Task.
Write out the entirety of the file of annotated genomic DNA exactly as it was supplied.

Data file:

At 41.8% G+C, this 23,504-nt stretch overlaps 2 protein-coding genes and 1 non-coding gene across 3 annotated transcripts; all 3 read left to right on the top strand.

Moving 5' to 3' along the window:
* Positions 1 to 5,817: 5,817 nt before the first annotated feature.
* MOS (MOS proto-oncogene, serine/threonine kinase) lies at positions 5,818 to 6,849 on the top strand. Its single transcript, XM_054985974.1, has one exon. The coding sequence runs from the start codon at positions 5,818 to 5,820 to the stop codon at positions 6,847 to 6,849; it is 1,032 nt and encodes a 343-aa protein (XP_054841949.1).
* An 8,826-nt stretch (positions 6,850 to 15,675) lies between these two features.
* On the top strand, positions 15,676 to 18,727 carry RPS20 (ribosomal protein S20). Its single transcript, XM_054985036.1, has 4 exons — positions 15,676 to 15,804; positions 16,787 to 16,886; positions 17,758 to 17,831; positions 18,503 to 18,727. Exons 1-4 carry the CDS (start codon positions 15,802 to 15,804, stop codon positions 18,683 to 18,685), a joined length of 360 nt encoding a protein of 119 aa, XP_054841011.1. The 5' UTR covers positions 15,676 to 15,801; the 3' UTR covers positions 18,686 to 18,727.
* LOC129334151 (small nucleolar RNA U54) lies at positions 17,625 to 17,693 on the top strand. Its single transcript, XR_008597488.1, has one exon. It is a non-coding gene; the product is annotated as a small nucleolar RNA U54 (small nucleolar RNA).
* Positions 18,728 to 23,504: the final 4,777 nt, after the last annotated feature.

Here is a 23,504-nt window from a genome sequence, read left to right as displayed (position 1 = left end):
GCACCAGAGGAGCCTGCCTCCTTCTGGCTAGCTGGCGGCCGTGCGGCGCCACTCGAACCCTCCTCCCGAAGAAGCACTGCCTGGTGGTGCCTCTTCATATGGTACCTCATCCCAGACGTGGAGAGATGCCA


At 41.8% G+C, this 23,504-nt stretch overlaps 2 protein-coding genes and 1 non-coding gene across 3 annotated transcripts; all 3 read left to right on the top strand.

Moving 5' to 3' along the window:
* Positions 1 to 5,817: 5,817 nt before the first annotated feature.
* MOS (MOS proto-oncogene, serine/threonine kinase) lies at positions 5,818 to 6,849 on the top strand. Its single transcript, XM_054985974.1, has one exon. The coding sequence runs from the start codon at positions 5,818 to 5,820 to the stop codon at positions 6,847 to 6,849; it is 1,032 nt and encodes a 343-aa protein (XP_054841949.1).
* An 8,826-nt stretch (positions 6,850 to 15,675) lies between these two features.
* On the top strand, positions 15,676 to 18,727 carry RPS20 (ribosomal protein S20). Its single transcript, XM_054985036.1, has 4 exons — positions 15,676 to 15,804; positions 16,787 to 16,886; positions 17,758 to 17,831; positions 18,503 to 18,727. Exons 1-4 carry the CDS (start codon positions 15,802 to 15,804, stop codon positions 18,683 to 18,685), a joined length of 360 nt encoding a protein of 119 aa, XP_054841011.1. The 5' UTR covers positions 15,676 to 15,801; the 3' UTR covers positions 18,686 to 18,727.
* LOC129334151 (small nucleolar RNA U54) lies at positions 17,625 to 17,693 on the top strand. Its single transcript, XR_008597488.1, has one exon. It is a non-coding gene; the product is annotated as a small nucleolar RNA U54 (small nucleolar RNA).
* Positions 18,728 to 23,504: the final 4,777 nt, after the last annotated feature.

Here is a 23,504-nt window from a genome sequence, read left to right as displayed (position 1 = left end):
GCACCAGAGGAGCCTGCCTCCTTCTGGCTAGCTGGCGGCCGTGCGGCGCCACTCGAACCCTCCTCCCGAAGAAGCACTGCCTGGTGGTGCCTCTTCATATGGTACCTCATCCCAGACGTGGAGAGATGCCA